SABMiller, one of the largest brewing organisations in the world (another vested interest), have also released poll results from YouGov which show that, contrary to the Government’s claims of a boost to the industry, a 45p minimum price for alcohol will turn people away from pubs (Download YouGov report PDF -0.48Mb).
The Institute for Fiscal Studies have also examined the significance of a minimum unit price for alcohol, especially relating to on and off-licence sales and concluded; ” it is unlikely that a minimum price would have much direct impact for on-licence (pub) prices” (see here).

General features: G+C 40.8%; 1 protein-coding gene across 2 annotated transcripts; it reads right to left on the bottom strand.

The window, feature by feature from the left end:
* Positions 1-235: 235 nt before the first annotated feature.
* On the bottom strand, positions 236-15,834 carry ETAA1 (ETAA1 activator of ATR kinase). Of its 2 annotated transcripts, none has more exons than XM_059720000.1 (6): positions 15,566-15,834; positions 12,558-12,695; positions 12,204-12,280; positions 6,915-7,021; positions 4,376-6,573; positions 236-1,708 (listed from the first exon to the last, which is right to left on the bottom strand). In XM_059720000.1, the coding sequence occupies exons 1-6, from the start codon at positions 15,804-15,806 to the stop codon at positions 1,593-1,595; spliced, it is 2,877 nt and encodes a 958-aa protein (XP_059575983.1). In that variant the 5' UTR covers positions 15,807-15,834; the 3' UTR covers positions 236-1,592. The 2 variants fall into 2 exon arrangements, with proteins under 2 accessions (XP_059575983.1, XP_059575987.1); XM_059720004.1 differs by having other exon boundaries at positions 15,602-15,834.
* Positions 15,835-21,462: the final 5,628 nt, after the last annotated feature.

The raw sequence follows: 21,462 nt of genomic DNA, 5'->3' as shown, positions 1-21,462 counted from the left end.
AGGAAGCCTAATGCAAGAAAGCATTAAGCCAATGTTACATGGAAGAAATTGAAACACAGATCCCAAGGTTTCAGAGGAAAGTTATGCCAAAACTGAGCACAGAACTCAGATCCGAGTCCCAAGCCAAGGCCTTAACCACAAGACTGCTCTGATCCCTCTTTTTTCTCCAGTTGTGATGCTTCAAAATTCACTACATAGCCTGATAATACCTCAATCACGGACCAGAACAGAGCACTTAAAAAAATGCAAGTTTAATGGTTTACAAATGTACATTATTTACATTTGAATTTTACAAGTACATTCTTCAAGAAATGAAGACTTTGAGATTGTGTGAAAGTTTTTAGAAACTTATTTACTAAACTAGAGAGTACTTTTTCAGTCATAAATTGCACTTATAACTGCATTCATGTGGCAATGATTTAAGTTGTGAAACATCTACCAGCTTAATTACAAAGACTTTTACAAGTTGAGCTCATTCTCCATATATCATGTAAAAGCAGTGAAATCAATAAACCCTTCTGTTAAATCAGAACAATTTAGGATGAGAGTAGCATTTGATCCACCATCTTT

It’s a valid factor that could have influenced a decisions by the chief executives of 12 pub chains, nightclub groups and brewers; they recently wrote to The Daily Telegraph, urging the Prime Minister to “stick to his guns”, saying that the proposed (MUP) measure would “save lives and protect great British pubs” (see here).
Despite all the UK-wide calls for minimum pricing by many politicians, medical professionals, health campaigners and people from both inside and outside the industry, it appears the battle over alcohol pricing is set to continue for some time yet. With all the controversy and divided opinion, the minimum unit pricing policy could be dropped all together!
But what of my views and opinions?